Little is known about how shifting small mammal populations in response to climate change will affect the bird species that they predate. This project is relying on historical sampling and 2014 field surveys and trapping to examine how red squirrel populations have shifted in the mountains of Vermont and New Hampshire and how birds may be affected by these shifts.
The results of this work allow agencies to target efforts towards at-risk target species and habitats. Preliminary results have shown that red squirrels have not shifted upslope, and songbird reproductive success is highly affected by red squirrel presence.
- Janowiak, M.K., et al. In Review. New England Forest ecosystem vulnerability assessment: a report from the New England Climate Change Response Framework. Newtown Square, PA: U.S. Department of Agriculture, Forest Service, Northern Research Station.
- Morelli et al. Response of American Red Squirrels (Tamiasciurus hudsonicus) to Climate Change in the Northeast. Northeast Natural History Conference, April 20, 2015.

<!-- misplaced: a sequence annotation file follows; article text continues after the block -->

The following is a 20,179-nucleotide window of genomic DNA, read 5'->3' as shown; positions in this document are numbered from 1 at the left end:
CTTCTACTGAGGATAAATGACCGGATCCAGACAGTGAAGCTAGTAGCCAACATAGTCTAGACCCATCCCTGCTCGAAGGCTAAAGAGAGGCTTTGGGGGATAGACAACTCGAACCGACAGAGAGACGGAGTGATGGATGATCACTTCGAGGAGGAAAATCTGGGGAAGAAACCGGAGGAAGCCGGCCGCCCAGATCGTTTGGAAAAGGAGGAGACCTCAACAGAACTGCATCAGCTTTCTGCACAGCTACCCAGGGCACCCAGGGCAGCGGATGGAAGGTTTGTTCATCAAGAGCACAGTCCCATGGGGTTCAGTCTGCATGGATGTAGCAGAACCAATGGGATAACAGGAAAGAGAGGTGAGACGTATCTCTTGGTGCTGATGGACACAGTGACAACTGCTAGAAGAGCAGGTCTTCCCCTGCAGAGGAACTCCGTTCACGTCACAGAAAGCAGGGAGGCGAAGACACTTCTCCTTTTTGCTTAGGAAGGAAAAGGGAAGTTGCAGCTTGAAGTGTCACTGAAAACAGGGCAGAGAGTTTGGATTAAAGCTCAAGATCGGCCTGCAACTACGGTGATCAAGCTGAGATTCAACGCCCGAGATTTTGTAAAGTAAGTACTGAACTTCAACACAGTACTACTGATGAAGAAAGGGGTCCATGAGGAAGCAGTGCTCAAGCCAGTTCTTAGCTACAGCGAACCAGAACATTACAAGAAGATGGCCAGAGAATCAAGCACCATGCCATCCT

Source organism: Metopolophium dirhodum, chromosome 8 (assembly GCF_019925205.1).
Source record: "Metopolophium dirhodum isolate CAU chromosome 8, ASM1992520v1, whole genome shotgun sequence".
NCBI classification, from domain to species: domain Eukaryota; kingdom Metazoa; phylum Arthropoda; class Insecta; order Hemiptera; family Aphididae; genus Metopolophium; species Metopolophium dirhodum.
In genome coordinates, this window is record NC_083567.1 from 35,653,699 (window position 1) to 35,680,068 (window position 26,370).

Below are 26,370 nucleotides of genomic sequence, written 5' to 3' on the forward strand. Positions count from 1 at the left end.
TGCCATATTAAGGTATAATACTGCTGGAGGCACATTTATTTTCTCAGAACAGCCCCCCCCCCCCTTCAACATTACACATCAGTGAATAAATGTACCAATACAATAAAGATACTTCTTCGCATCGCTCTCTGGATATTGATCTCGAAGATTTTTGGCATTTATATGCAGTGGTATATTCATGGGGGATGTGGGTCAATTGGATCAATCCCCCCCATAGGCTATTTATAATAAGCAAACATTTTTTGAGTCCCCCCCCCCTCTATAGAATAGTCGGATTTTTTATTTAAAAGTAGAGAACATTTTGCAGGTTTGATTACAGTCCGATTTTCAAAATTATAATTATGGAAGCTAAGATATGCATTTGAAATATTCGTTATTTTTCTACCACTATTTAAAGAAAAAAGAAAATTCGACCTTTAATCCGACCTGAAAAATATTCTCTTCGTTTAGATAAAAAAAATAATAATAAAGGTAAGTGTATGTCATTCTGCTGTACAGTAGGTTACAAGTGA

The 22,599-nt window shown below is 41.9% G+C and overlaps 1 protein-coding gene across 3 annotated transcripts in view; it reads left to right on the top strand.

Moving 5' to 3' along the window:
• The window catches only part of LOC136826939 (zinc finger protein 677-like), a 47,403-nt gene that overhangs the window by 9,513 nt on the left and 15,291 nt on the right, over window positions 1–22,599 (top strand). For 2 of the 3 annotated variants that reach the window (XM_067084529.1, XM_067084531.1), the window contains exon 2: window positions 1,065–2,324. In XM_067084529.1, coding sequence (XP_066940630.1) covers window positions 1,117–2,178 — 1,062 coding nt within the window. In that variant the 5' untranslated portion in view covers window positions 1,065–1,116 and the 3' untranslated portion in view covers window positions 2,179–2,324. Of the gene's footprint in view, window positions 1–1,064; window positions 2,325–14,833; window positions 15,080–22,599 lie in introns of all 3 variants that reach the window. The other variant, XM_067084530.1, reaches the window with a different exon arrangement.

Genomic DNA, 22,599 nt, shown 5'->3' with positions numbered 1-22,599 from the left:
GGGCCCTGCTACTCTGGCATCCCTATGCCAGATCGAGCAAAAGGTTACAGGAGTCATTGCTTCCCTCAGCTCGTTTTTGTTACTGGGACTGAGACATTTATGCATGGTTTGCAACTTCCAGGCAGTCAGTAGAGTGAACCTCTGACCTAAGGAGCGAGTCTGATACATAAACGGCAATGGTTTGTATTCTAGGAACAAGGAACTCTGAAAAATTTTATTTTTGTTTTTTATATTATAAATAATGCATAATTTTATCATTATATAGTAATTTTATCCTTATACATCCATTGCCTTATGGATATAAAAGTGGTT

- Ralston et al. Climate Change and Vulnerable Spruce-Fir Bird Species in the Northeast. Northeast Natural History Conference, April 20, 2015.
- Morelli, Toni Lyn. NE NHC 2015 meeting at US Fish & Wildlife Service Region 3 Headquarters in November 2015
- Morelli, Toni Lyn. The effects of climate change on wildlife - U.C. Davis, CA, February 2016.
- Toni Lyn Morelli, William V. DeLuca, Timothy R. Duclos, Steve Faccio, Daniel Lambert, Joel Ralston, Judith Scarl, Keith H. Nislow, and Mary J. Ratnaswamy. 2017. Response of Red Squirrels (Tamiasciurus hudsonicus) to Climate Change in the Northeast Poster presented at ESA
- NE CSC webinar April 5, 2017 "Using decision tools to assess vulnerability and inform management of wildlife in the Northeast"